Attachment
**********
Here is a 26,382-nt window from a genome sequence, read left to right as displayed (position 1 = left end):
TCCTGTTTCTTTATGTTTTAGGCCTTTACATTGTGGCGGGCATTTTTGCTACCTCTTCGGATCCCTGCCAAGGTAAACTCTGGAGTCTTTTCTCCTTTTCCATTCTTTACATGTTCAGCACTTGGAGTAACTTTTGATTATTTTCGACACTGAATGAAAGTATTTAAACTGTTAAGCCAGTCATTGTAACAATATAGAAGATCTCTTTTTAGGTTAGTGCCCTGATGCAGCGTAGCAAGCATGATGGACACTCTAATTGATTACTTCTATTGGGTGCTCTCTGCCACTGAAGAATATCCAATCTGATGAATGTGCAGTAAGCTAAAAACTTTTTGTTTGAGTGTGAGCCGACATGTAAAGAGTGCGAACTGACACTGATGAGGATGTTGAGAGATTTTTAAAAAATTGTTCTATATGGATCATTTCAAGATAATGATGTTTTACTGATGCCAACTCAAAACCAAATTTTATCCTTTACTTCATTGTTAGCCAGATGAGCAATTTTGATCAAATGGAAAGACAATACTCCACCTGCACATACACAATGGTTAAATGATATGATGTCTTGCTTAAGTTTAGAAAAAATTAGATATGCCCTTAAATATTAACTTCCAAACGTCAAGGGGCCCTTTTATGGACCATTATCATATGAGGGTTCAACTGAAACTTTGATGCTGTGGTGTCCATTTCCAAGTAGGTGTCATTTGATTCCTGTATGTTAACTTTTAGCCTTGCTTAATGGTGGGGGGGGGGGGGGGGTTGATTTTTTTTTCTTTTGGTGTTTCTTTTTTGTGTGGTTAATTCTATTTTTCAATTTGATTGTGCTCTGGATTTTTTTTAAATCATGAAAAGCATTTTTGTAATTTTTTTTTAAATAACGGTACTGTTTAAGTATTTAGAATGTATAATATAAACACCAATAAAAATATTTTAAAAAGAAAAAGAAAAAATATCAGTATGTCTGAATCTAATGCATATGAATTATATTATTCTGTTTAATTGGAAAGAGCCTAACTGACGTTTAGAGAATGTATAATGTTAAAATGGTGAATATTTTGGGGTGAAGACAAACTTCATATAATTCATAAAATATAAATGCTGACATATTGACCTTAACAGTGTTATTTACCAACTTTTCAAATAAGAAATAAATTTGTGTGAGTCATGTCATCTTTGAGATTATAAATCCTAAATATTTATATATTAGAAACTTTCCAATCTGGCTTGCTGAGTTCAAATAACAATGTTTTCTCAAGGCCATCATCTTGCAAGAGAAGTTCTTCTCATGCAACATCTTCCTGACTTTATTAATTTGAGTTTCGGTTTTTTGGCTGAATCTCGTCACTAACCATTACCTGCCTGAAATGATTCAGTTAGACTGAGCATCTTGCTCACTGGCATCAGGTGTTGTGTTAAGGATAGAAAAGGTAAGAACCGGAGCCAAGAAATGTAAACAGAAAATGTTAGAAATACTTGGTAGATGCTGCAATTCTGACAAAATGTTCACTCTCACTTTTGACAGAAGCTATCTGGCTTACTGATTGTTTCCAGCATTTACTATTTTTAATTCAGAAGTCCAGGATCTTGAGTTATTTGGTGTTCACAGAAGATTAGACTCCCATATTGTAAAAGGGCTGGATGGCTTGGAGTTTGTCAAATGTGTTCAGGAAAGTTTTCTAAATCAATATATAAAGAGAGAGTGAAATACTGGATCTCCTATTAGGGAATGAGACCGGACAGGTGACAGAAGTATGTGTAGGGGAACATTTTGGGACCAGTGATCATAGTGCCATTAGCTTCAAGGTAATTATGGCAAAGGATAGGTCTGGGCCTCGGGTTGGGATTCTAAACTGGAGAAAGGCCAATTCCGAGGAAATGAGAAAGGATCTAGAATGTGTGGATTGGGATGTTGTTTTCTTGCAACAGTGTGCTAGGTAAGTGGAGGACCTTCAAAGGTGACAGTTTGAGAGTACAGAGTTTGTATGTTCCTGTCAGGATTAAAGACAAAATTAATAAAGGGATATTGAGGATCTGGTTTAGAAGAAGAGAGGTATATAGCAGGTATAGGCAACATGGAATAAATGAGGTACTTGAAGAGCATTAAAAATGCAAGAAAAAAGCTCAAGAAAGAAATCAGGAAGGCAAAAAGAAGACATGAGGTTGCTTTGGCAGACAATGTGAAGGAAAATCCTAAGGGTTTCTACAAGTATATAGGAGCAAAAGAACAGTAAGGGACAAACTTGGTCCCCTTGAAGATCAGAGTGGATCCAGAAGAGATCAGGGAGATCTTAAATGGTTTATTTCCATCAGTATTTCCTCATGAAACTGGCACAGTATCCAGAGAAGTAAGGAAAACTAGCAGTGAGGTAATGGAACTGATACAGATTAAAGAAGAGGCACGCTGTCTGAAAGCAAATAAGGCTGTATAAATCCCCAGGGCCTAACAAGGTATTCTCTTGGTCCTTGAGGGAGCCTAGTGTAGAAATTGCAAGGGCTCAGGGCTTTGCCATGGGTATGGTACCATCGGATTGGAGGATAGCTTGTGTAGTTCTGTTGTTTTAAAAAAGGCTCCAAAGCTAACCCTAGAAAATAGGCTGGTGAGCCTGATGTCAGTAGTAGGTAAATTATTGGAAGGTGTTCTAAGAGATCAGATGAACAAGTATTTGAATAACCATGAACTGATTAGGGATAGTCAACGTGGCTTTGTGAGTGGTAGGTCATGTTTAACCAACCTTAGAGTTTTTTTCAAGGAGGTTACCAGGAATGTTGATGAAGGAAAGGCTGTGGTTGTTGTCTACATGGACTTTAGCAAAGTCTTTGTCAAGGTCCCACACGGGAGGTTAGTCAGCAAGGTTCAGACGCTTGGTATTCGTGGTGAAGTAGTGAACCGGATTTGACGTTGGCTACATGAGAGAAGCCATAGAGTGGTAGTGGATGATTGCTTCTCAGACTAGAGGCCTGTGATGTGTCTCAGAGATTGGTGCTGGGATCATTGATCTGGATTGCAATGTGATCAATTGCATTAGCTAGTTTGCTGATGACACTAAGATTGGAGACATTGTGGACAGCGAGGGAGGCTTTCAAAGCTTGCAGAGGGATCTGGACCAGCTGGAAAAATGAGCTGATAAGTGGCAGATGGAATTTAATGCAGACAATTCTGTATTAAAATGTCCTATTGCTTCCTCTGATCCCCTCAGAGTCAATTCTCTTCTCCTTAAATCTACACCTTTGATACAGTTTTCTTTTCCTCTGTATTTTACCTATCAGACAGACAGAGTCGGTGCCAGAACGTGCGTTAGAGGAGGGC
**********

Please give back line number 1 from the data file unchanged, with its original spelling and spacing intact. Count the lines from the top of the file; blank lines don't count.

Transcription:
Here is a 26,382-nt window from a genome sequence, read left to right as displayed (position 1 = left end):